conditions, including diabetes-related complications. Each meets the
vision standard at 49 CFR 391.41(b)(10).
The four applicants have driven CMVs with their ITDM for careers
ranging from 4 to 37 years. While possessing a valid commercial
driver's license (CDL) or non-CDL to operate a CMV, they have been
authorized to drive in intrastate commerce, even though their ITDM
disqualifies them from driving in interstate commerce. Before issuing
CDLs, States subject drivers to knowledge and performance tests
designed to evaluate their qualifications to operate a CMV. These
applicants satisfied testing standards for their State of residence. In
the past 3 years, one of the drivers has had a conviction for a traffic
violation (speeding), and no crashes were reported.
The qualifications, experience, and medical condition of each
applicant were stated and discussed in detail in the May 5, 2005,
notice (70 FR 23904). Because there were no docket comments on the
specific merits or qualifications of any applicant, we have not
repeated the individual profiles here.
Basis for Exemption Determination
Under 49 U.S.C. 31315 and 31136(e), FMCSA may grant an exemption
from the diabetes standard in 49 CFR 391.41(b)(3) if the exemption is
likely to achieve an equivalent or greater level of safety than would
be achieved without the exemption. The exemption allows the applicants
to operate CMVs in interstate commerce.
To evaluate the effect of these exemptions on safety, FMCSA
considered medical reports about the applicants' ITDM and vision, as
well as driving records and experience with ITDM. To qualify for an
exemption from the diabetes standard, FMCSA requires verifiable
evidence that he or she has driven a commercial vehicle safely with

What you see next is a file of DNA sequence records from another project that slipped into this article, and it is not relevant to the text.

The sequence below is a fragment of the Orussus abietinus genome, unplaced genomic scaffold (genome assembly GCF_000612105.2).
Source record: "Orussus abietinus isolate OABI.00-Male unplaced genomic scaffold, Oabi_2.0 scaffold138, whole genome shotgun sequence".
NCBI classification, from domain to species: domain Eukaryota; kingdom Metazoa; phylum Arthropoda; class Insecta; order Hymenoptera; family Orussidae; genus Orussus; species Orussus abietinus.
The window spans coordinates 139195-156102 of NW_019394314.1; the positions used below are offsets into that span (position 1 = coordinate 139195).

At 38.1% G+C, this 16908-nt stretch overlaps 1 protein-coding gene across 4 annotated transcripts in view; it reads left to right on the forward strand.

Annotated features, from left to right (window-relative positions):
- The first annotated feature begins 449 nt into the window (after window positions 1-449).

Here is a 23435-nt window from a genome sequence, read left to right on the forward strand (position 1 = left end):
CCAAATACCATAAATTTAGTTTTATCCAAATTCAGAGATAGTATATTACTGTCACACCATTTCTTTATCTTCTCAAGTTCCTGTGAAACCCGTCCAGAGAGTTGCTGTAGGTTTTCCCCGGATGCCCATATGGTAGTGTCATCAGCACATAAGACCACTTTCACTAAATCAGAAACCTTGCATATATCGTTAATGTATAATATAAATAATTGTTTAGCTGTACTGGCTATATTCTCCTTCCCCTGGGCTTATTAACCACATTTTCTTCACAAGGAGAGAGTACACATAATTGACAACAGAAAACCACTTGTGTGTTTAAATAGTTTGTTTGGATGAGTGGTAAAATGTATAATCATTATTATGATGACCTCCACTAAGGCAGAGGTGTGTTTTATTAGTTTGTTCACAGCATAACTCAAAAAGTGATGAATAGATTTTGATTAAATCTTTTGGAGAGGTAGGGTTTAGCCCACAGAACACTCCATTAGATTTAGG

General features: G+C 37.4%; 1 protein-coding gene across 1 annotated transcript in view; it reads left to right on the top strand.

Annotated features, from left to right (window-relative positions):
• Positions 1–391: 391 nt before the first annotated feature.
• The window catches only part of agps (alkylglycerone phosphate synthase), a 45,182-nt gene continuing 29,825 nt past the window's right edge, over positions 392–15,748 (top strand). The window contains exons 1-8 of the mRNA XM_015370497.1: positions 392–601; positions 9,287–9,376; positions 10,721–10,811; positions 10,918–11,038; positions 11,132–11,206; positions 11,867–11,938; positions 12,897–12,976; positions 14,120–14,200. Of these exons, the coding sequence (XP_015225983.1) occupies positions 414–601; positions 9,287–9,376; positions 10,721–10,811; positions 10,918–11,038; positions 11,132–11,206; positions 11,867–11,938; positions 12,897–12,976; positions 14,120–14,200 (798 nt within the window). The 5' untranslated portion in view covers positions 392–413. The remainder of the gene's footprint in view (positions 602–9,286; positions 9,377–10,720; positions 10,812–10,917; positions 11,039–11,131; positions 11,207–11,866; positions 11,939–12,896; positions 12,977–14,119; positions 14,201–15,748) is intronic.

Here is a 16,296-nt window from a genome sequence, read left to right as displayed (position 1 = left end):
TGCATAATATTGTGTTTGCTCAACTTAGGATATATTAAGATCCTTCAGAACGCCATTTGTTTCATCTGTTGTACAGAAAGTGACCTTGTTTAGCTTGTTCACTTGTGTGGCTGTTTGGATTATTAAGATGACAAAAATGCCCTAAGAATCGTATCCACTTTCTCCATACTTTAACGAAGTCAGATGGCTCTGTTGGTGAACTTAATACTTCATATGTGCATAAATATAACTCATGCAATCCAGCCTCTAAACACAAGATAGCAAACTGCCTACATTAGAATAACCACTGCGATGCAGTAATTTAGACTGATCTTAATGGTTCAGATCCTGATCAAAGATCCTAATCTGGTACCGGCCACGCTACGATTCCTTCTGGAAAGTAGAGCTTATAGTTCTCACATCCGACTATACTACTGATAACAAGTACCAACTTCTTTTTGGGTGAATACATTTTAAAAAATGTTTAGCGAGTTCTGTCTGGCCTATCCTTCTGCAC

ITDM for 3 years.
The applicants' intrastate driving experience and history provide
an adequate basis for validating their ability to drive safely in
interstate commerce. Consequently, FMCSA finds that exempting these
applicants from the diabetes standard in 49 CFR 391.41(b)(3) is likely
to achieve a level of safety equal to that existing without the
exemption. The agency is granting the exemptions for the 2-year period
allowed by 49 U.S.C. 31315 and 31136(e) to Gerald E. Huelle, Lee R.
Kumm, Mitchell L. Pullen and Steven R. Zoller.
Conditions and Requirements
The terms and conditions of the exemption will be provided to the
applicants in the exemption document.
Discussion of Comments
FMCSA received five comments in this proceeding. The comments were
considered and are discussed below.
Medical Requirements and Documentation
Two physicians and one professional medical society commented on
specific issues relative to medical requirements for diabetes exemption
(1) Dr. Brahman Levy, M.D. commented on the importance of
ascertaining the level of glucose control, such as with glycosylated
hemoglobin (HgbA1c) levels, and asked how co-morbid medical conditions,
(e.g., hypertension, obesity) would be considered in the application
FMCSA requires each applicant for a diabetes exemption to submit
two measures of HgbA1c, to confirm the endocrinologist's report of
applicant ability to adequately control blood glucose levels. Each
applicant is required to submit documentation by an endocrinologist who
has conducted a complete medical examination. The applicant must also
submit documentation from an examining physician stating he or she has
no other disqualifying conditions, including diabetes-related
(2) Dr. Daniel E. Jimenez, M.D. asked for detailed medical
information about each of the applicants, and information about the
type of driving performed (e.g., intracity, intrastate, interstate).
Dr. Jimenez opposes granting exemptions to drivers with ITDM in
general, because (1) the demands of commercial driving make it